We adore Brad, but we thought his show was terrible.

            • Anonymous

              Ah, it seemed awful to me too, but I thought I was just oversensitive to his channeling RZ expressions in the talking heads.  

              Okay, back to lace, velvet and khaki.

        • Anonymous

          Hi guys – thanks for the quick reply.  Wow -I didn’t mean to cause such strong reactions, and I am sorry if I came across rude. Stand down from your indignation, you sound a bit like Newt Gingrich –  (‘How dare you start a Presidential Debate about my personal life…”) 

          Because you seem to have statistics about your readers, you’ll easily know that’ I’ve never written a comment on the thousands of pages I’ve read on your site over the years, and had to create an ID today just to make a comment.  I’m one of the 99% you refer to, and I appreciate that millions of others read in silence.  ( Perhaps to avoid the barrage of attacks from you and your loyal 1% commenters?)Telling you to stick to Fashion was wrong -a bad choice of words on my part.  I am sorry.  I’ve enjoyed many perspectives you have shared on pop culture, media and all things creative.   I don’t follow Downtown Abbey on any other blogs, because frankly I spend my little bit of internet free time on your site.  So  the defensive stuff about all the publications seeking your view is a little un-necessary-  I understand your place in the glamour heirarchy, you are self important, but we love you for that.  Let’s put away the swords, OK?     It kind of sounds like you don’t care if I read your blog, and I don’t think you really mean that.    Surely you are open to some disagreements about your view on a show, and surely I’ll re-think before I ever write something that seems so strongly like an attactk.   I thought I was charming and even witty – good thing I don’t write for a living, huh?Forgive and forget?    Please reply with something nice and funny – and I’ll remain a loyal fan – albeit even one who doesn’t ever write a comment again. On any blog, ever.  So make your reply to me a good one – I won’t reply, and I will let you have the last word.I’ll slip back into the 99%, and I will just skip over the DA bits on your blog in the future.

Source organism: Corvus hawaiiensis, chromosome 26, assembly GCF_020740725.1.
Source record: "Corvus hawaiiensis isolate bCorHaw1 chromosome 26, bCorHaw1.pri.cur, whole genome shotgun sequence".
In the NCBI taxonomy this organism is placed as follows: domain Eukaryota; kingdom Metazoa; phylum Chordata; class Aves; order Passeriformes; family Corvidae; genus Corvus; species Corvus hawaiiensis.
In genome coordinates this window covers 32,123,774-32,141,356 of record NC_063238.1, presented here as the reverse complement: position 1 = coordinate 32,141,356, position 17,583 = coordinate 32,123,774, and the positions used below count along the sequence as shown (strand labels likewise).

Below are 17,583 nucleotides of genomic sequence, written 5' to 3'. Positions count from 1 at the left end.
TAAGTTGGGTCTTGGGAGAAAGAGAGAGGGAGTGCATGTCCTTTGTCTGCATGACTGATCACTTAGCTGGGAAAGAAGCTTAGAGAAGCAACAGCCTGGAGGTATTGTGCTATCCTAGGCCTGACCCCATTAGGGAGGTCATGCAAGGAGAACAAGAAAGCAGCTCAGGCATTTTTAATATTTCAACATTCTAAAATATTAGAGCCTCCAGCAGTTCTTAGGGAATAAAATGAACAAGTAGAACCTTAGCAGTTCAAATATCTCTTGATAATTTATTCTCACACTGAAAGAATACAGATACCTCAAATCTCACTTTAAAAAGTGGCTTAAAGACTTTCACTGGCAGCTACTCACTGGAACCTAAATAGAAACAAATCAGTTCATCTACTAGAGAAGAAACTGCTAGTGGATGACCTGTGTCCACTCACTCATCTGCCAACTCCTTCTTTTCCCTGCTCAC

• http://www.tomandorenzo.com Tom and Lorenzo

            Sweetie, you’re not nearly as good at the passive-aggressive insults as you think. Very clumsy. Tsk. But we accept your apology, if it means you’ll go back to not commenting.

          • Anonymous

            Please avoid using the word “we.”  I came here from the Lipp Sisters site–because of Mad Men.  I stay because of the TV coverage, although I’ve learned to enjoy a bunch of the fashion stuff.

            Downton Abbey is a posh soap opera with pretensions.  Lots of money & talent are involved but piss-poor writing has really been bringing it down this year.  Some people think they’re learning history from the show–after all, it’s on PBS!  But the rest of us have fun picking it apart.  (Yes, there are still some good bits.)